Early Surveying

From DT Online


It is believed that Stone Henge would have been set out using ropes and pegs and so Surveying can be thought of as a very ancient craft. Certainly Surveying was very important in Ancient Egypt both to establish land ownership and to mark out the Pyramids for example.


In Medieval England the land was owned by the Lord of the Manor and allocated to families for farming in the form of Strips. Each strip was the length a team of oxen could pull a plough before needing to rest and their width was the distance needed to turn the oxen and plough around to plough in the return direction. [DT Online: rather than returning alongside the previous furrow, it seems possible that two adjacent Strips may have been ploughed together - up one Strip and down the other a Strip width away.]

This process led to the establishment of agreed land measurements probably based on the Roman Perch or Rod since this was so well established by then it was impractical to change it.


A Rod, Pole or Perch is a length measurement (about 5 metres) which was used in land measurement during the Middle Ages but no longer in widespread use. It is possible that the name comes from the need for a Ploughman to have a long stick with which to control oxen but it is also a similar size to military [1] or Weapons used both by the Romans and during the Middle Ages.


Medieval Strips for farming were 4 Rods wide which gave the Oxen enough space to turn round and start the next Furrow without travelling an unnecessary distance. This measurement became known as a Chain and was established as a unit of length equal to 66 feet (22 yards). [DT Online: Perhaps there was some association with the length of plough chains?]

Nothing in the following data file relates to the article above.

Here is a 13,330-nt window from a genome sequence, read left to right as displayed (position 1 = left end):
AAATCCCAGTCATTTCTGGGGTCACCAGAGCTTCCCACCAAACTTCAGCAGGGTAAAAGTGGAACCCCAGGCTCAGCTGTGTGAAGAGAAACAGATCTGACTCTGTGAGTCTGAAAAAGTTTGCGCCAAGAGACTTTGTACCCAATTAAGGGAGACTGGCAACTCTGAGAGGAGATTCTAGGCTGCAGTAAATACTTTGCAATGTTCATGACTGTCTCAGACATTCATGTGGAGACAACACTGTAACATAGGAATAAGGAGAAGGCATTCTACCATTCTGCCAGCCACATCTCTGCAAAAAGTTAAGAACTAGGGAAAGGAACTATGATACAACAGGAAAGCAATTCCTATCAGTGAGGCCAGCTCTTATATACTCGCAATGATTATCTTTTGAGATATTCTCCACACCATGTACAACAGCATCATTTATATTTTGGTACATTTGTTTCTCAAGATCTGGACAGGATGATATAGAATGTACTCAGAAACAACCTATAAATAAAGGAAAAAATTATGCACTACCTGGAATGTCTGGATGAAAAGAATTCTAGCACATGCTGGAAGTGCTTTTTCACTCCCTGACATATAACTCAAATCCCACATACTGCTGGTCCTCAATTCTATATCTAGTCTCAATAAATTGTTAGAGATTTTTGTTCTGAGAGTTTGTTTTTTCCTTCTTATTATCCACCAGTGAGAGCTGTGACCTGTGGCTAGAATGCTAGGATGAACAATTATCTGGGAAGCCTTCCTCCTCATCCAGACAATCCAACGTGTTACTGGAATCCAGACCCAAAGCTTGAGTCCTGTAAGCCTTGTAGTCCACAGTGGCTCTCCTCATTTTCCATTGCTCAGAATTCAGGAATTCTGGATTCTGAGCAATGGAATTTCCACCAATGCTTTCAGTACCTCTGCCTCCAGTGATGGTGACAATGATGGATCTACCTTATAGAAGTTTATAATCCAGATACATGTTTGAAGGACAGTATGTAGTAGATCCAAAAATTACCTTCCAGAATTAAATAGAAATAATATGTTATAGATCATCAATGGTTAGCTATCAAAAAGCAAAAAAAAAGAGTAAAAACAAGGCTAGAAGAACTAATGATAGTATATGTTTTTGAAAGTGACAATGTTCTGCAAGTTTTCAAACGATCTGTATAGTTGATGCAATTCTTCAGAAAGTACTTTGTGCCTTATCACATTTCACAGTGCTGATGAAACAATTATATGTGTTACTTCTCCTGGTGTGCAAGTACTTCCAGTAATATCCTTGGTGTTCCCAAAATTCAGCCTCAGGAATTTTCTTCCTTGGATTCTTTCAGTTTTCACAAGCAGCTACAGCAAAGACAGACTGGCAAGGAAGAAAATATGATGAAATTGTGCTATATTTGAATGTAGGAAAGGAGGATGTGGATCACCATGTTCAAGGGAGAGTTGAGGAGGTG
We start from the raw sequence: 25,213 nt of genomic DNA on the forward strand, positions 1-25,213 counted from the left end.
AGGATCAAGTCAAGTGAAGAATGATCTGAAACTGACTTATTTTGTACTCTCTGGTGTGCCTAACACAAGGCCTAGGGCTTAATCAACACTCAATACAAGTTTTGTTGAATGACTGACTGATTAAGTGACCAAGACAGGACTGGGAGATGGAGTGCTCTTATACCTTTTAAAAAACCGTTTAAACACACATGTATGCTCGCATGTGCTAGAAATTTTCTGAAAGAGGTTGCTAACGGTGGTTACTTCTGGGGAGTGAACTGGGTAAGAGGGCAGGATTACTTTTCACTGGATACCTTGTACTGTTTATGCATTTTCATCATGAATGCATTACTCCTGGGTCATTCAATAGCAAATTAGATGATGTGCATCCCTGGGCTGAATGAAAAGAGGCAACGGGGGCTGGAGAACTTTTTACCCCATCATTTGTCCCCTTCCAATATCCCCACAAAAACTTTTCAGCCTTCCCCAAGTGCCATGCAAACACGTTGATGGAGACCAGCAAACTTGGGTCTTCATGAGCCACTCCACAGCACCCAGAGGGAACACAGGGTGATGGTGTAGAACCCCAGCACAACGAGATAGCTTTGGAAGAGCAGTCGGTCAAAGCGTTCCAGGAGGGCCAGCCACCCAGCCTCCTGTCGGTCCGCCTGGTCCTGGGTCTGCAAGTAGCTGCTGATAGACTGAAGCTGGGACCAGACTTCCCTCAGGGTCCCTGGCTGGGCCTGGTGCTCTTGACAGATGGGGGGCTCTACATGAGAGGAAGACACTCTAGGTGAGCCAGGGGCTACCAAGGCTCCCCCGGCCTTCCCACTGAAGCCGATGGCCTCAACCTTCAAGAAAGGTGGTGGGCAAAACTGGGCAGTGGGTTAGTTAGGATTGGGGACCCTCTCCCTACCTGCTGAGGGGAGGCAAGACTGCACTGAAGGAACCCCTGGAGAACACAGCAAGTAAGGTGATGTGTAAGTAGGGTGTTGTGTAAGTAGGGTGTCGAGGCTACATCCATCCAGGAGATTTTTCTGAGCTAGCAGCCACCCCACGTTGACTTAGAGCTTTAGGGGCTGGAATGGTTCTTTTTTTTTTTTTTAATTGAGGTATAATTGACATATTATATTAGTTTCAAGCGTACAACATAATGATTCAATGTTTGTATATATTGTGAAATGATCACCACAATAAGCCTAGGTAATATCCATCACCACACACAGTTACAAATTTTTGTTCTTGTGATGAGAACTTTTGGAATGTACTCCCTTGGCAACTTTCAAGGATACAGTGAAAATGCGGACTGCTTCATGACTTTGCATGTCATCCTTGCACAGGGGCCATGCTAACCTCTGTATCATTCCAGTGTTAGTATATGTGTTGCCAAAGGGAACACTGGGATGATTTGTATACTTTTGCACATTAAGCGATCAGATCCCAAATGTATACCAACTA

In 1620, Edmund Gunter developed an actual measuring chain of 100 links, with brass marker tags every 10 links, and early surveyors used this metal chain, laid out with the help of a compass, to draw plans of areas of land. Although no longer in common use, cricket pitches are still a Chain (22 yards) long and the distances along a railway are still known as Chainage – although now measured in metres.


This railway distance marker is found under a bridge at Feltham railway station for example. RDG1 is the Engineer's Line Reference (ELR) identifying the railway line from Waterloo to Wokingham Junction and gives the distance from Waterloo in Miles and Chains. Each distance marker is unique so any location on the railway network can be found using a combination of ELR and mileage.

A farming strip of land was set to the length of a plough furrow at 10 Chains (220 yards). Strips were a furrow-long or Furlong, which is a term still used in horse racing today. Each strip was therefore a furrow-long and a Chain wide giving it an area of 220 yards x 22 yards which is the measure of an Acre (4840 square yards) – ie about half the size of a football pitch. In the UK, the use of the Acre as the primary unit for land registration was officially replaced by the Hectare on 1 January 2010.


The word Mile comes from the Latin mille, meaning thousand, and a mile was 1,000 Roman Paces as measured by every other step - i.e. the total distance of the left foot hitting the ground 1,000 times. It is thought that, as the Romans explored new lands, the marching armies would often push a carved stick in the ground after each 1,000 Paces. At about the year 1500 the Old London Mile was defined as eight Furlongs (furlong = 660 feet). A Mile is equal to 5,280 Feet or 1,760 Yards or approximately 1,609 Meters.


  • Select and mark a starting point in an open space such as a playing field. Count 10 of your own Paces and mark where you get to. Use a measuring tape to find out how far you have travelled.
    • How far would you have travelled after 1000 Paces?
    • How many Paces would you have to complete to travel an old Mile as Roman Centurions once did?